GREENFIELD — Bobbie Lawrence’s daughter wanted to learn to cook, but she’d been stymied by the lack of cooking classes for people her age.

Then, Lawrence saw the poster for the “I Can” basic skills classes on Facebook and shared it with her daughter, Lainie, 14.

A cooking lesson is one of the four hands-on classes offered by the Hancock County Extension Homemakers Association and Love INC as part of the “I Can” basic skills series. The classes meet from 6 to 7:15 p.m. four Tuesdays in a row during the month of November at the Calvary Baptist Church, 1450 W. Main St.

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In addition to cooking, other classes include sewing and cleaning, budgeting and a Christmas craft session.

Deborah Sweet, chairman of the “I Can” committee and president elect of the Hancock County Extension Homemakers Association, sees a real need in Hancock County for the “I Can” classes. Today’s mothers, she said, might know how to do some of these basic skills, but they don’t always have time to sit down and teach the skill and pass it on.

Sweet and current Homemakers Association president Lais McCartney learned about “I Can” while attending the 2017 Indiana Extension Homemakers Annual Home and Family Conference in Indianapolis. Now in its second year, the “I Can” initiative was piloted in five Indiana counties in 2016, and was looking to expand. McCartney and Sweet were impressed with the curriculum and brought the idea back to the Hancock County group where it was met with enthusiasm.

McCartney pulled in Nic Alizondo, Transformational Ministry Coordinator at Love INC after attending a nutrition class taught through Love INC by Extension Nutrition educator Mandy Gray. McCartney asked Love INC to partner with the Homemakers to present the four classes.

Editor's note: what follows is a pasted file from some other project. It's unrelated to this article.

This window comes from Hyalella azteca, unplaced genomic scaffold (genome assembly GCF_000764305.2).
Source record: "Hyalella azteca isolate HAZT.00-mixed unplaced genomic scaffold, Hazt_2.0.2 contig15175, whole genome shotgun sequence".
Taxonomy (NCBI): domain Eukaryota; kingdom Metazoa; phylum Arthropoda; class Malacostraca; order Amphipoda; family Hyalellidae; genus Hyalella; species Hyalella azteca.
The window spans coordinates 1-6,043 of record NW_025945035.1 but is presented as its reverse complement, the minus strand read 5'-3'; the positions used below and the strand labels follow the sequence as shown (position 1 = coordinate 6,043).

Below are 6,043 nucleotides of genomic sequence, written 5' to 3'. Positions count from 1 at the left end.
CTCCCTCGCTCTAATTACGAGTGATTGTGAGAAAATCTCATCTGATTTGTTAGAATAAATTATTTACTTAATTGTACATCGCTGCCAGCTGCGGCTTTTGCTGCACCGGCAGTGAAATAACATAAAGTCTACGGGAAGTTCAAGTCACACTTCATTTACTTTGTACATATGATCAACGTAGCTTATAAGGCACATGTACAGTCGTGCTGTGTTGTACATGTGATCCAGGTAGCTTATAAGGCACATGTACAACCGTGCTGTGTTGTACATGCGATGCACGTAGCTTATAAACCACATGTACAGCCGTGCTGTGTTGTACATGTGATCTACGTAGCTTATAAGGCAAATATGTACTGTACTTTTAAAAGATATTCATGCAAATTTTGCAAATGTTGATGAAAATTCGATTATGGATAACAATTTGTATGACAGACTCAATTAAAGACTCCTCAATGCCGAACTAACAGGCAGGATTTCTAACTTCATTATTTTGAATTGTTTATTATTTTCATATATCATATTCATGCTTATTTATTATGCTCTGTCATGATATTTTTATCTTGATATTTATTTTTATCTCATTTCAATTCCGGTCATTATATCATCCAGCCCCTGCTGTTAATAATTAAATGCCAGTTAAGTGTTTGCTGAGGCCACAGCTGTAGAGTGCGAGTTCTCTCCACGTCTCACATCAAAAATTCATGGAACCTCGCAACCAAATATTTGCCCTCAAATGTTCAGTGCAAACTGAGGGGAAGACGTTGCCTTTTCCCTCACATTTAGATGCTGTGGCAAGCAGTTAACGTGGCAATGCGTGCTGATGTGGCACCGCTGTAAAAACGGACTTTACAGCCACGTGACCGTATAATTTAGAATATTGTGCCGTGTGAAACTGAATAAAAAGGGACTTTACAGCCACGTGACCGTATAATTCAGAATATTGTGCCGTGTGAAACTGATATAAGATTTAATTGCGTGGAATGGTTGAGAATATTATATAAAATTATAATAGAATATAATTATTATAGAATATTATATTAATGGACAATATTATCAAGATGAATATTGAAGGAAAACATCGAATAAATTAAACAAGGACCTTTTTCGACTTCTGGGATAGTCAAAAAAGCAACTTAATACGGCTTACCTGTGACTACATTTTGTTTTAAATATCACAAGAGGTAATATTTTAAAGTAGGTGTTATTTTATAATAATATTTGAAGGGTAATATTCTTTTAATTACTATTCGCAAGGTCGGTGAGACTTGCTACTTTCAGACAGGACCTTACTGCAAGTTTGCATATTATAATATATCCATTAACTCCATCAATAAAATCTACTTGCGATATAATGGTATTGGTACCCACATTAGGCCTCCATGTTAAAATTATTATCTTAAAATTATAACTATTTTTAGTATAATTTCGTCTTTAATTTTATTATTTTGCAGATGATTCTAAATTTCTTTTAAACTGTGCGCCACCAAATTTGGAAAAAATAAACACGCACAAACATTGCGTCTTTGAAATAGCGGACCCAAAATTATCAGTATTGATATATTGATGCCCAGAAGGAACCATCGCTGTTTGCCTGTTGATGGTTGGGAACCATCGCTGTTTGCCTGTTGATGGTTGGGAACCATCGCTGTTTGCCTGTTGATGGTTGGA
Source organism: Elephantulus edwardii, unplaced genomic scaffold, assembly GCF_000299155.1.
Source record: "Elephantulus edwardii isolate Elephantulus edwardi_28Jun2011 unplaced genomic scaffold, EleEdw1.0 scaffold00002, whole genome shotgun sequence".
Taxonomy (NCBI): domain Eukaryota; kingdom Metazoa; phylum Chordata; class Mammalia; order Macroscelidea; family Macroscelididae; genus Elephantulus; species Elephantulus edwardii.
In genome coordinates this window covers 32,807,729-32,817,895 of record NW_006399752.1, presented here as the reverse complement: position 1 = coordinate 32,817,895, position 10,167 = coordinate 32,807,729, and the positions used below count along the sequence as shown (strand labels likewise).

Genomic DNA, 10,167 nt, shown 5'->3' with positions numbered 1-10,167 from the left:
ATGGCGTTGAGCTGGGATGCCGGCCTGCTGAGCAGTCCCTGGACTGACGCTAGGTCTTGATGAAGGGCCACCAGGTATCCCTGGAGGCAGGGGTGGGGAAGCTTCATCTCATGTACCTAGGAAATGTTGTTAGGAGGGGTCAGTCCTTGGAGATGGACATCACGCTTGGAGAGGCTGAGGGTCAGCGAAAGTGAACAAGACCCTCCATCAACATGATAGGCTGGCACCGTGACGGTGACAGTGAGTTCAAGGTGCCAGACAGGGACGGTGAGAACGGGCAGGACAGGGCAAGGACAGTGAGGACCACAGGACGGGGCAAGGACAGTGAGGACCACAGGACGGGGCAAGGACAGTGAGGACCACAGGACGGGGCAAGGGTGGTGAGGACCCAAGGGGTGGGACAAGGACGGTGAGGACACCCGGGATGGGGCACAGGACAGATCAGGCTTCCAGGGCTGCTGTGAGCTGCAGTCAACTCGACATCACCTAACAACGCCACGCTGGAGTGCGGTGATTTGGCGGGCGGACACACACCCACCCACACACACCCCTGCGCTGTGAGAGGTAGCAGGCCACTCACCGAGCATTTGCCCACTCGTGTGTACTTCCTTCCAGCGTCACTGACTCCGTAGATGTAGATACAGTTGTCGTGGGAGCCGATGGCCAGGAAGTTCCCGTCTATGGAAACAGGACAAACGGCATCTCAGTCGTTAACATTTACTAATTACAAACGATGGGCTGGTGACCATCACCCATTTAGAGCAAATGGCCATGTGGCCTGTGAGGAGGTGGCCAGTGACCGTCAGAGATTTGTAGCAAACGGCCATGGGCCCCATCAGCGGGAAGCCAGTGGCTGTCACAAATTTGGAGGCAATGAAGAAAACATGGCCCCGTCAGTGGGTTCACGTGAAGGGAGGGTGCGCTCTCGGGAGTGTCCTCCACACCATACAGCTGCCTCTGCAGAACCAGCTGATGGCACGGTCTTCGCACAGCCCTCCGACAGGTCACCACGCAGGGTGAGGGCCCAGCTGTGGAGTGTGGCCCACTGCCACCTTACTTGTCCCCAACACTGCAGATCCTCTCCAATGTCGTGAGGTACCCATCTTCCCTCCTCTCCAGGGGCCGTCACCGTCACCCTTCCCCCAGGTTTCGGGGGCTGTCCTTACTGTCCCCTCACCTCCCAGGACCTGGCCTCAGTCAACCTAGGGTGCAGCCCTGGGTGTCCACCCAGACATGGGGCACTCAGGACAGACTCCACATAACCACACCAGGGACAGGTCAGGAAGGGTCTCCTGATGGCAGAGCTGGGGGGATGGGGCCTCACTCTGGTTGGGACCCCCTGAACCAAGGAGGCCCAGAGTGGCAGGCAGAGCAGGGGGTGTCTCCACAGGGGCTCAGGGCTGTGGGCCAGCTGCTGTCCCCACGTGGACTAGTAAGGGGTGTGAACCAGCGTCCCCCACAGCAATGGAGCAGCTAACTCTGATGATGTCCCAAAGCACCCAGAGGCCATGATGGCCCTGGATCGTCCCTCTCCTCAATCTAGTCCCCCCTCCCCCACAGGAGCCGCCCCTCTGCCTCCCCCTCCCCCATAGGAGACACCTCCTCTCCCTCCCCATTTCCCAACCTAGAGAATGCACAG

The idea for community skills classes had been in the back of his mind for awhile, Alizondo said.

“When they (the Homemakers) brought it up to us,” Alizondo said, “it was like an answered prayer.”

Love INC agreed to teach the budgeting class as well as handle the registration and the marketing.

The curriculum for the classes, offered by Purdue Extension Health and Human Services, outlined guidelines for introductory classes which could be formatted to meet the needs of Hancock County.

The first class, taught Nov. 7 by current Extension Homemaker president Lais McCartney, covers sewing and cleaning. McCartney plans to instruct her pupils in how to sew on a button and hem a dress or pair of pants, and then introduce them to homemade cleaning products that don’t bring toxic chemicals into the home.

The Extension Homemakers have set a goal for the classes to reach out to everyone: high school graduates, young adults going off to college, 4-H members, scout troops and anyone who could benefit from learning basic homemaking and life skills.

“How about the man who just lost his wife, and she did everything for him,” Sweet offers. “This is for every stage of life.”

The Indiana Extension Homemakers Association dates to 1913, with a mission to strengthen families through continuing education, leadership development and volunteer community service support.

The Hancock County Extension Homemakers consist of around 10 clubs throughout the county. Each of the clubs offers a different format and structure modified to the members of that group. Some groups bring their children to the meetings; some share a meal. All the gatherings include a business meeting and a lesson or an activity. Individual groups work on projects such as crocheting chemotherapy caps for those undergoing cancer treatment, making comfort shawls, pinafores and puppy pillows. The groups all work together to raise money for the Purdue University Center for Cancer Research.

At the conclusion of the series, Sweet has instructions to report back to the Purdue Extension office with data and results.

“We want feedback from the community,” Sweet said. “Do they want us to keep going?”

McCartney is proud to be a member of the Extension Homemakers Association and excited about the classes and their potential impact.

“‘I Can’ is a place where we can help people in our communities to teach skills that have been lost,” she said. “It’s open to anyone who’s interested in improving and enlarging the greatest institution in the world, the home.”

If you go

I Can classes meet from 6 to 7:15 p.m. Tuesdays at the Calvary Baptist Church, 1450 W. Main St.

Nov. 7 — sewing and cleaning

Nov. 14 — budgeting

Nov. 21 — cooking

Nov. 28 — crafts for Christmas

Registration is free; call Love INC at 317-468-6300 or Nic@loveinc-ghs.org.

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Christine Schaefer is arts editor and editorial assistant at the Daily Reporter. She can be reached at 317-477-3222 or cschaefer@greenfieldreporter.com.